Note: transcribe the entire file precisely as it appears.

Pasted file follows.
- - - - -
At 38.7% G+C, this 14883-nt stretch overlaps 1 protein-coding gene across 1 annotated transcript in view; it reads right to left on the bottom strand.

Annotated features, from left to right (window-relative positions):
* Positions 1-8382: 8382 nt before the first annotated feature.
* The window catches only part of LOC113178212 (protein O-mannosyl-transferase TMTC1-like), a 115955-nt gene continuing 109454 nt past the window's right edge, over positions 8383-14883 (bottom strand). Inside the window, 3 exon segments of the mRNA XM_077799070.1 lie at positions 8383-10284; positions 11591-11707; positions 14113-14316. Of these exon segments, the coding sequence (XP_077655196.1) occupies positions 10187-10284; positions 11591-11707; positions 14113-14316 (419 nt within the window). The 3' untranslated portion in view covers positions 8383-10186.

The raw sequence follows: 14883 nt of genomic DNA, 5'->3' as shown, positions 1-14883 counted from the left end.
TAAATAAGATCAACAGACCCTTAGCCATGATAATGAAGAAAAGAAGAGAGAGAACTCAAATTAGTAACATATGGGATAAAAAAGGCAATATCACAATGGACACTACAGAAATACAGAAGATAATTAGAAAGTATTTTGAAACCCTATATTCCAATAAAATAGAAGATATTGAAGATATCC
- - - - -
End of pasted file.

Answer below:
At 38.7% G+C, this 14883-nt stretch overlaps 1 protein-coding gene across 1 annotated transcript in view; it reads right to left on the bottom strand.

Annotated features, from left to right (window-relative positions):
* Positions 1-8382: 8382 nt before the first annotated feature.
* The window catches only part of LOC113178212 (protein O-mannosyl-transferase TMTC1-like), a 115955-nt gene continuing 109454 nt past the window's right edge, over positions 8383-14883 (bottom strand). Inside the window, 3 exon segments of the mRNA XM_077799070.1 lie at positions 8383-10284; positions 11591-11707; positions 14113-14316. Of these exon segments, the coding sequence (XP_077655196.1) occupies positions 10187-10284; positions 11591-11707; positions 14113-14316 (419 nt within the window). The 3' untranslated portion in view covers positions 8383-10186.

The raw sequence follows: 14883 nt of genomic DNA, 5'->3' as shown, positions 1-14883 counted from the left end.
TAAATAAGATCAACAGACCCTTAGCCATGATAATGAAGAAAAGAAGAGAGAGAACTCAAATTAGTAACATATGGGATAAAAAAGGCAATATCACAATGGACACTACAGAAATACAGAAGATAATTAGAAAGTATTTTGAAACCCTATATTCCAATAAAATAGAAGATATTGAAGATATCC